Writer Feature

So this ‘Weekly Writer Feature’ has become slightly less than weekly, which is mainly down to my own lack of time due to university preparations, so I’m incredibly sorry for the delay in getting this post up.

With the freedom to post whatever you want on the internet, you can find all sorts of writing squirreled away in the background. Unfortunately, and this must be acknowledged, a lot of writing on the web is not good and it’s often lacking in emotion or structure.

This week’s writer is another Deviant Artist, Mousen-Heath, who’s poem ‘Dear Aphrodite’ plays attention to the modern perception of art as well as being a fantastic piece of writing in itself.

‘Dear Aphrodite’

I do not go looking for
amateur dramatics
in poetry

tireless love stories
in languid, sweltering heat
do not interest me
(if there should ever come
a time where I am
anything other than
self sufficent
let me be hit by a passing bus)

I have never been in love

(which is all very well
because I’m fifteen
and at this age
it’s all a much of a muchness and
really, the way you
all go on about it
silly, twitterpated, gossipy birds
I’d rather die a virgin
than end up like you)

Debonaire elegances
of dapper men
that have fallen from
Jane Austen’s pages,
Regency’s finest folk

(Perhaps that’s what you see,
silly birds, your lover
is thin and spotty
with a single digit IQ)

Corsets pulled tight
and crinolines abandoned
sultry looks from beneath
heavy lashes
with morello cherry lips
all curves and pearls and lace

(Except you’ve ended up with
a simpering, insipid swine
with the personality
of a toilet brush)

If I write about twisted sheets
cheap motels and icy dawns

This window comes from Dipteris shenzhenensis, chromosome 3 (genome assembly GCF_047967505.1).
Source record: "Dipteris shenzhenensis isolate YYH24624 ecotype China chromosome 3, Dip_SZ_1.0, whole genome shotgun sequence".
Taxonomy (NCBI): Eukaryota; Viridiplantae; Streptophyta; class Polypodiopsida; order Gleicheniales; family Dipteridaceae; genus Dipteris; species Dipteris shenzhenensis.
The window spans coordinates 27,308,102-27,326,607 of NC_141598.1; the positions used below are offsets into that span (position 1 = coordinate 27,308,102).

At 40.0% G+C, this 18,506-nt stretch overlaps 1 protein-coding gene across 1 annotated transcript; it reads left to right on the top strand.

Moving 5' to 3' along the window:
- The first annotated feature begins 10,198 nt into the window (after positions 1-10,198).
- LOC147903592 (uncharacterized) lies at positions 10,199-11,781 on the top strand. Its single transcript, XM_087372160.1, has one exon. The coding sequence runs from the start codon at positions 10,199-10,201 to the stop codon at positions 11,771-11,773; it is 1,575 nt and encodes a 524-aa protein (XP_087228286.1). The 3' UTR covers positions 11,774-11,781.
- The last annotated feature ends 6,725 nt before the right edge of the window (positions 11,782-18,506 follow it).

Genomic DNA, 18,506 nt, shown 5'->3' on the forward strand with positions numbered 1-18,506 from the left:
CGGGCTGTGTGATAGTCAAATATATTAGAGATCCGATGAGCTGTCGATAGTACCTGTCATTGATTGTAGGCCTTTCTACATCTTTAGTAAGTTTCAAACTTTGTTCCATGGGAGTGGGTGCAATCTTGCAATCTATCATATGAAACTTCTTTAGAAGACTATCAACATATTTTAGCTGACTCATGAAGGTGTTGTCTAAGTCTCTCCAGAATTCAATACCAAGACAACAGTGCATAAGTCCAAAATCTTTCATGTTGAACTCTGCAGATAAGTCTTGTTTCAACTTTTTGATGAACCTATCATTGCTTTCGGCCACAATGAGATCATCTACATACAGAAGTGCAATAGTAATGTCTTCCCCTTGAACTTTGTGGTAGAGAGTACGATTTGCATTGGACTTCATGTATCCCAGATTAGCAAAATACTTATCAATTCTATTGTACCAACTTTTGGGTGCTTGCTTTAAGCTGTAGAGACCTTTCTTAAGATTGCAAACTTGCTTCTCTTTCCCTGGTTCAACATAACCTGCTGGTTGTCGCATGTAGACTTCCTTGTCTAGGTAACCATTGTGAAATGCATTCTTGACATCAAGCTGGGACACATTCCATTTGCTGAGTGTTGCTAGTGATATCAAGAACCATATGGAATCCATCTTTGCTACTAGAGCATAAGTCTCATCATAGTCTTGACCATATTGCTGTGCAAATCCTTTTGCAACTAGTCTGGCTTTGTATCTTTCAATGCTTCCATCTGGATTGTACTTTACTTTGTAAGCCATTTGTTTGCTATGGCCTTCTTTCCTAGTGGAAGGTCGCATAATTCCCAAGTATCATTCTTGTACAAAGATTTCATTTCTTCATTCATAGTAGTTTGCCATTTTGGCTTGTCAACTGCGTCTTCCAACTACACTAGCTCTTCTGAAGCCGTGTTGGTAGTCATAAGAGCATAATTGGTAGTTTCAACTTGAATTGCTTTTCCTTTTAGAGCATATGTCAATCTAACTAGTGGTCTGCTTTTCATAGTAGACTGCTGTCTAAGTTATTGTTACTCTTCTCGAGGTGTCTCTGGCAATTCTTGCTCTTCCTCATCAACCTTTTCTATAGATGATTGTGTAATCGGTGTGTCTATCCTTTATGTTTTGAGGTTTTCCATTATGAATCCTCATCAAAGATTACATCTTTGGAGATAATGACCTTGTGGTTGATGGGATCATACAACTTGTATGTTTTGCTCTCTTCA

does it make me a poet?

(Can’t there be a bit of class involved?
I don’t like this talk of cheap motels
it sounds too American)

Please, Aphrodite
You can’t get too many prayers
after the temples fell to dust,
Let love never blind me
let me be hit by a passing bus

I picked this poem because of the way in which it reads. It is wonderfully funny in places, making me laugh out loud at the bluntness of “let me be hit by a passing bus” and creating the image of someone who simply despises the overtly romantic.

It also picks out beautifully, the way in which poetry can be subverted by those writing about situations and emotions that cannot really perceive. Poetry should be written to convey all emotion, not simply to describe torrid love scenes, or passionate encounters.

Throughout the poem there is a strong sense of individuality and the use of Aphrodite in the last stanza crates a wonderful powerful female stance. Under the guise of sycophantic love it is often forgotten to power once associated with Greek Gods,  and the temple turning to dust paints the picture of true love dying.

For a poet whose claim lies within shunning the somewhat modern perception of love, Mousen-Heath defends it fiercely.

The purity of Aphrodite’s temple contrasted with the rest of the poem leaves a significant divide, and more so than abandoning love altogether, I at least, am left with the impression that true love still exists, just faded and hidden in the ruins of ancient temples.

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